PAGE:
Inspired by R. Sikoryak and Art Spiegleman’s Narrative Corpse, The Unsinkable Walker Bean creator Aaron Renier started The Infinite Corpse, a “chain” webcomic in which various creators tell the story of a skeleton’s crazy adventures by building off the three panels of the cartoonist who preceded them. The chains aren’t exactly linear, with the final website being more of a “choose your own adventure” story with branches going off in different directions.
“Each additional artist became a branch off of the original group … until it just became a fog of story lines a gigantic 205 artists were included when the website went live,” Renier explained on his blog. “And now, only a few months later we have over a hundred new artists sending in art. It’s open to submissions, just like the dry erase comic. It’s open to everyone who wants to do it. And open to all of those who already have gone before.”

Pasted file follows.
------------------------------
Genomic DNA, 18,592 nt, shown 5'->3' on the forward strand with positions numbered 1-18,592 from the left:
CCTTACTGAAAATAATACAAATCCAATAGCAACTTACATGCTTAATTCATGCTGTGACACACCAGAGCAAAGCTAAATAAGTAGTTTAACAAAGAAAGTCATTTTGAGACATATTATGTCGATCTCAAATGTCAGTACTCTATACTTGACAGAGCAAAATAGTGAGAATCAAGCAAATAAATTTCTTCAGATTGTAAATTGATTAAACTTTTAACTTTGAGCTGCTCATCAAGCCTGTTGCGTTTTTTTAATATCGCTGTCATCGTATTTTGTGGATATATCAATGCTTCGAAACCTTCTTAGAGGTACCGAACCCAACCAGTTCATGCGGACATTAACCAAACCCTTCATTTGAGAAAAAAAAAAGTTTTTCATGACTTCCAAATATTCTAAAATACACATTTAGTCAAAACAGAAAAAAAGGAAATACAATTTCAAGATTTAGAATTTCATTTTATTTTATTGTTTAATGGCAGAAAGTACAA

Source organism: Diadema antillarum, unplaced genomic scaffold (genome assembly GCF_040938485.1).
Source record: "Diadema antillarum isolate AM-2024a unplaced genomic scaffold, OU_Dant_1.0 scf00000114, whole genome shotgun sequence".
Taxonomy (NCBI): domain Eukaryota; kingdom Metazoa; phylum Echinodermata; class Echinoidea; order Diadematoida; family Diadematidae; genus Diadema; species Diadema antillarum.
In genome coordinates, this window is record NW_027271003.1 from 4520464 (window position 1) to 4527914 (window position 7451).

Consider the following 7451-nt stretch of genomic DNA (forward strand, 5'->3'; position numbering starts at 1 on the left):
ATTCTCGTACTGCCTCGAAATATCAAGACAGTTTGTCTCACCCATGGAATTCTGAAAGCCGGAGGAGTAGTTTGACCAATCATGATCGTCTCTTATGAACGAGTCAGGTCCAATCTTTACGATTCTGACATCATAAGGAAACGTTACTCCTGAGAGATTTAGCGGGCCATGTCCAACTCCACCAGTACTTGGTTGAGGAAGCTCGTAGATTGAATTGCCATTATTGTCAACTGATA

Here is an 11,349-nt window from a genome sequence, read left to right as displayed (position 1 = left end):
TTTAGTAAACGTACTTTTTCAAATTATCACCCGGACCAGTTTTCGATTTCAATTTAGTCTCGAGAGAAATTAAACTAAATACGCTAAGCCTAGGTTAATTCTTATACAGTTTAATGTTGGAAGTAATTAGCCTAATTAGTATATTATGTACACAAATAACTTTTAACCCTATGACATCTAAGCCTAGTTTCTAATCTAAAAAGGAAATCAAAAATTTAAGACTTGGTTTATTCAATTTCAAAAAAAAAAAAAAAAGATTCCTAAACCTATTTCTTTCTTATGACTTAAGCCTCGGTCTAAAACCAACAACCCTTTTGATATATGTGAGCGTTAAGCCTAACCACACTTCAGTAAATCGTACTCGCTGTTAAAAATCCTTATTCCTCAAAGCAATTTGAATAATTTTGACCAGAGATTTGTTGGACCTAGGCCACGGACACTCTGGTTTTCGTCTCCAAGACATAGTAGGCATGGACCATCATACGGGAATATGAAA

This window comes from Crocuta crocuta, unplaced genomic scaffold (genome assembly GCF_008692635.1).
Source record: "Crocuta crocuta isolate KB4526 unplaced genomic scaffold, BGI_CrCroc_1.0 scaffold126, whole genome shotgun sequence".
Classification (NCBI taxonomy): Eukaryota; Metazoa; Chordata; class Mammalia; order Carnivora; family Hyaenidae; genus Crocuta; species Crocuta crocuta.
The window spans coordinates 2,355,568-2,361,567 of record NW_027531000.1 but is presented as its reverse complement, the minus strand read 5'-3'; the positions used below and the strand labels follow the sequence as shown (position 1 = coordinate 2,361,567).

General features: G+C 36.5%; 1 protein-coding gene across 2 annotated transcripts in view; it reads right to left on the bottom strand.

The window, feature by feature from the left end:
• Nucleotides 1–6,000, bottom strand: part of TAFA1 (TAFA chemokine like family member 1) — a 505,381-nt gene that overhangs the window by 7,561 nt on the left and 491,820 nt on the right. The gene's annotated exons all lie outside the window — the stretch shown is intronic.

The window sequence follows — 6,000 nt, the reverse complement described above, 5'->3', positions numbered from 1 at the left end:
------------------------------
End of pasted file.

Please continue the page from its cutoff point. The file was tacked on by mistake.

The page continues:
Shiftylook, Namco Bandai’s webcomics venture, has inked a deal with Homestuck creator Andrew Hussie to create a dating-sim game, Namco High, that will allow players to mix and match characters from the different Namco Bandai games in a high-school environment.
There’s a pleasing symmetry to this alliance: Homestuck is a webcomic designed to look like an old computer game, complete with a cheesy home page that would be right at home on Geocities, and Shiftylook is a webcomics site that commissions writer-artist teams to make webcomics about characters from vintage Namco Bandai games from the 1980s and 1990s. I talked to the Shiftylook brass about their strategy at New York Comic Con; basically the idea is to build up a following for the characters and then bring them into other media, such as games and music.
As it did last year, Shiftylook set up shop across the street from the San Diego Convention Center for Comic-Con and offered an arcade where visitors could play Namco Bandai games for free. There was also an Adventure Time booth, selling merchandise from the popular animated and comics series, and a Homestuck booth, where Hussie himself made an appearance to sign autographs.